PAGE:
South­ern Cal­i­for­nia Edi­son plans wild­fire safety mea­sures

Ripon Bulletin - - Local/state -

LOS AN­GE­LES (AP) — A Cal­i­for­nia util­ity plans to re­place 3,400 miles of over­head power lines with in­su­lated wire to re­duce the risk of them spark­ing when hit by tree limbs or other ob­jects, the com­pany an­nounced Mon­day.

South­ern Cal­i­for­nia Edi­son aims to re­place the lines by 2025 to align it­self with leg­is­la­tion that Cal­i­for­nia law­mak­ers have sent to the gover­nor to sign to pre­vent wild­fires.

Spark­ing power lines are one of the lead­ing causes of Cal­i­for­nia’s wild­fires. The wild­fires have killed dozens of peo­ple and de­stroyed thou­sands of homes in re­cent years.

The leg­is­la­tion sparked de­bate be­cause it also will al­low an­other util­ity com­pany — Pa­cific Gas & Elec­tric — to raise elec­tric rates to cover the costs of law­suits from last year’s deadly wild­fires amid fears it could go bank­rupt oth­er­wise.

The bill also re­quires in­vestor-owned util­i­ties to safe­guard their equip­ment to re­duce the risk of fires.

South­ern Cal­i­for­nia Edi­son said the in­su­lated wire in­stal­la­tion is part of a $582 mil­lion plan that would also be paid for in part by a rate in­crease. It in­cludes re­mov­ing trees and brush, in­stalling cam­eras to help emergency crews as­sess a sit­u­a­tion and re­spond quicker and adding weather sta­tions so the util­ity can de­cide the safest way to op­er­ate if the risk of a fire is high.

Fire in­ves­ti­ga­tors have blamed PG&E equip­ment for 12 of last year’s wild­fires in North­ern Cal­i­for­nia’s wine coun­try, in­clud­ing two that killed 15 peo­ple com­bined. Au­thor­i­ties have not de­ter­mined fault for the Tubbs Fire, the most de­struc­tive in state history, which de­stroyed thou­sands of homes in Santa Rosa.

PG&E is fac­ing dozens of law­suits from in­sur­ers, which have spent bil­lions set­tling in­sur­ance claims from home­own­ers.


SAN FRAN­CISCO (AP) — Of­fi­cials say a bus driver is in crit­i­cal con­di­tion af­ter the bus he was driv­ing crossed a cen­ter di­vider and crashed Mon­day into a tree and build­ing in San Fran­cisco. Three pas­sen­gers had mi­nor in­juries.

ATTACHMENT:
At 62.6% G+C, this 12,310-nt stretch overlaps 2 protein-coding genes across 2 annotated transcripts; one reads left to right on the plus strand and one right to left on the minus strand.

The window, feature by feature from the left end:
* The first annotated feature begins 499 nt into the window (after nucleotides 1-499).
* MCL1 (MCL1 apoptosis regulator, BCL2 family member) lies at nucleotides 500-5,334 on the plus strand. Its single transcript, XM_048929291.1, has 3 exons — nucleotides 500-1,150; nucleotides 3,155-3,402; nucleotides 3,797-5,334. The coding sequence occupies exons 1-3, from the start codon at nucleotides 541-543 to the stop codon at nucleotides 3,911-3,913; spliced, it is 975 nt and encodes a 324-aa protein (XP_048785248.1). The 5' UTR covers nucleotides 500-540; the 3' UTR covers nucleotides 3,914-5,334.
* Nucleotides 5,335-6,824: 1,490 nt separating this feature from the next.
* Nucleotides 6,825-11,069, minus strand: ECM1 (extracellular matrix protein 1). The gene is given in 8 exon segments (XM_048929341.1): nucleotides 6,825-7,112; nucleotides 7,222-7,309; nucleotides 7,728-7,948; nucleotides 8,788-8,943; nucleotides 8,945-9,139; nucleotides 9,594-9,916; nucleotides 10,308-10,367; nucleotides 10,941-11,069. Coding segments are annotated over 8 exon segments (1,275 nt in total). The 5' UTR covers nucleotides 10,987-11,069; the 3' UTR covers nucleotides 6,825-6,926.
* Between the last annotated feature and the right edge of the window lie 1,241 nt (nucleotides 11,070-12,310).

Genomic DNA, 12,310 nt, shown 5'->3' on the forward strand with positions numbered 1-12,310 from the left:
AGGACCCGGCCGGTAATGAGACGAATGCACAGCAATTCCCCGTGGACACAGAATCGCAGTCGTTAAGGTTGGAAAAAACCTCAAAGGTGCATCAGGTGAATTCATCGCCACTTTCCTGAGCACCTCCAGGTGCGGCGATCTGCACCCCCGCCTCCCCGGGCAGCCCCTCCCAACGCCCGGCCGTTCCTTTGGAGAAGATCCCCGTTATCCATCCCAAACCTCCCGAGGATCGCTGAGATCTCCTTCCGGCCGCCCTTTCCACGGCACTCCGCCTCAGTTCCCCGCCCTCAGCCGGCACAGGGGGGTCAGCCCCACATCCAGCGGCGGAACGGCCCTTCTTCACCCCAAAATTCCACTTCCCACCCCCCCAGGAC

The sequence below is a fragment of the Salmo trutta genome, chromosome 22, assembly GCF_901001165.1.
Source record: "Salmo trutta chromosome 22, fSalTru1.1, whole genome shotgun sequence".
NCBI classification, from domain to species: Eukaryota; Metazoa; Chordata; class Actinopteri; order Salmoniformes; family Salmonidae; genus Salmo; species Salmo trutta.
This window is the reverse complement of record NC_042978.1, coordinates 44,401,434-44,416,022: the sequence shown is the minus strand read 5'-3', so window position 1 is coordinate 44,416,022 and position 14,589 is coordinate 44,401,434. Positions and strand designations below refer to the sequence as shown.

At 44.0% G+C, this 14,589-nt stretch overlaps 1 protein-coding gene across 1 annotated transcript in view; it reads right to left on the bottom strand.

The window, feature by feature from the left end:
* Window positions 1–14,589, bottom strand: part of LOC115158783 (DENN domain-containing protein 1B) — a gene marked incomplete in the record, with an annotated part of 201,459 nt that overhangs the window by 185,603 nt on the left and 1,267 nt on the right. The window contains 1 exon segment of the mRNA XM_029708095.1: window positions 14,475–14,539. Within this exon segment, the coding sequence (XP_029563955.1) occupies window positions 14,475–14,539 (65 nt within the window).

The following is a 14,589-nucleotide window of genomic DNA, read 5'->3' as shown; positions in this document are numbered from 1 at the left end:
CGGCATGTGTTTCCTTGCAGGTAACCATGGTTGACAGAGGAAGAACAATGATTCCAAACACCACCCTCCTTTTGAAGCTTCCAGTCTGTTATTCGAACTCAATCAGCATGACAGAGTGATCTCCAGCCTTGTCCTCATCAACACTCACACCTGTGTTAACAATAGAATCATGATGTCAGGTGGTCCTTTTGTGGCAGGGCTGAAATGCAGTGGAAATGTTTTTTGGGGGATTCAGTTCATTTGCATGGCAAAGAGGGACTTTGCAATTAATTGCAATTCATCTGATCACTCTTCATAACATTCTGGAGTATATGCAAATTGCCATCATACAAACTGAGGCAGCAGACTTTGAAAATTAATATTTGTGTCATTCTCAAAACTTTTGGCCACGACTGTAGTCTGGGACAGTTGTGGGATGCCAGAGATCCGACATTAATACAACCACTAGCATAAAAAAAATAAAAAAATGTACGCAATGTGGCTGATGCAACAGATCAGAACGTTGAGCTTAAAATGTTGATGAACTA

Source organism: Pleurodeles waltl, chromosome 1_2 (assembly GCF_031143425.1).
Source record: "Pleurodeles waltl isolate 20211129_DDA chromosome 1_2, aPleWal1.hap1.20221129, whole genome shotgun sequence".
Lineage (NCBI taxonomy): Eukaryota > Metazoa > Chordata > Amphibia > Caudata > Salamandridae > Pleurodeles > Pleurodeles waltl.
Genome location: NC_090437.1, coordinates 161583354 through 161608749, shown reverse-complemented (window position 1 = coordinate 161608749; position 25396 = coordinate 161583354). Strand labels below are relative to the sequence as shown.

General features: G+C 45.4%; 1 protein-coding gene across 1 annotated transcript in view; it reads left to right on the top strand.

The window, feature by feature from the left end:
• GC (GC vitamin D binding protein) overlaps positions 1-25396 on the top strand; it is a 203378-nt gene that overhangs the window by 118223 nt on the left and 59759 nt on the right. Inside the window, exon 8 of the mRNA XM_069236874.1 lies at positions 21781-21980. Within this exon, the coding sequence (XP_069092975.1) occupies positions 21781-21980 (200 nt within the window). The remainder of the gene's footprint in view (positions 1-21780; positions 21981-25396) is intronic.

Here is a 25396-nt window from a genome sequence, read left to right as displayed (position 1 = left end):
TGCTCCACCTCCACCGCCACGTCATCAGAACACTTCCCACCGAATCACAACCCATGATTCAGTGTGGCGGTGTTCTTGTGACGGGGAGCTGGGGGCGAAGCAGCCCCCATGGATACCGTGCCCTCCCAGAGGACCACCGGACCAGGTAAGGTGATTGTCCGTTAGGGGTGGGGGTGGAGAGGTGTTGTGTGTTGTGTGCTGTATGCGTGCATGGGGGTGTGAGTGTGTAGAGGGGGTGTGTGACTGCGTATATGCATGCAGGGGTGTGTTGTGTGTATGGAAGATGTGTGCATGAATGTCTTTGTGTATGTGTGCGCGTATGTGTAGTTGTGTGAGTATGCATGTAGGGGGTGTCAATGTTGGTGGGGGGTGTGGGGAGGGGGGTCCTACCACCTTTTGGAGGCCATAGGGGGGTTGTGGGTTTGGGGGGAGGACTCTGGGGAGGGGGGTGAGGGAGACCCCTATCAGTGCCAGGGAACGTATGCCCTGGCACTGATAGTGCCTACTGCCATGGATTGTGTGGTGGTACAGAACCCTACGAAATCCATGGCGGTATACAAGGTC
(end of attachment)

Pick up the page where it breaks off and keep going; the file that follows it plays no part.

San Fran­cisco Po­lice Dept. Lt. Amy Hur­witz says the driver was taken to a hospi­tal with life-threat­en­ing in­juries.

Three pas­sen­gers had mi­nor in­juries when the bus trav­el­ing on Lom­bard Street crashed into a dryclean­ing store.


LOS AN­GE­LES (AP) — A Cana­dian con man who bilked at least 60,000 U.S. res­i­dents through a cross-bor­der tele­mar­ket­ing scheme has been sen­tenced to fed­eral prison.

A judge in Los An­ge­les sen­tenced Mark Wilson on Mon­day to more than 11 years be­hind bars.

Pros­e­cu­tors say the Van­cou­ver man tar­geted mainly the el­derly with a scheme that sold them a non-ex­is­tent credit card pro­tec­tion ser­vice. The vic­tims were charged about $300 for phony pro­tec­tion against — iron­i­cally — fraud­u­lent credit card charges.

Au­thor­i­ties say the scam raked in about $18 mil­lion from peo­ple in 37 states.


RIVER­SIDE (AP) — A man has been sen­tenced to five years in prison for set­ting a fire that dam­aged a his­tor­i­cal land­mark in South­ern Cal­i­for­nia’s Joshua Tree Na­tional Park

Fed­eral pros­e­cu­tors say Ge­orge Wil­liam Gra­ham was ob­served watch­ing flames rip through palm trees in March at the Oa­sis of Mara and told park rangers he started the fire. The oa­sis was set­tled by Native Amer­i­cans who planted the 29 palm trees that in­spired the name of the nearby city of Twen­ty­nine Palms.

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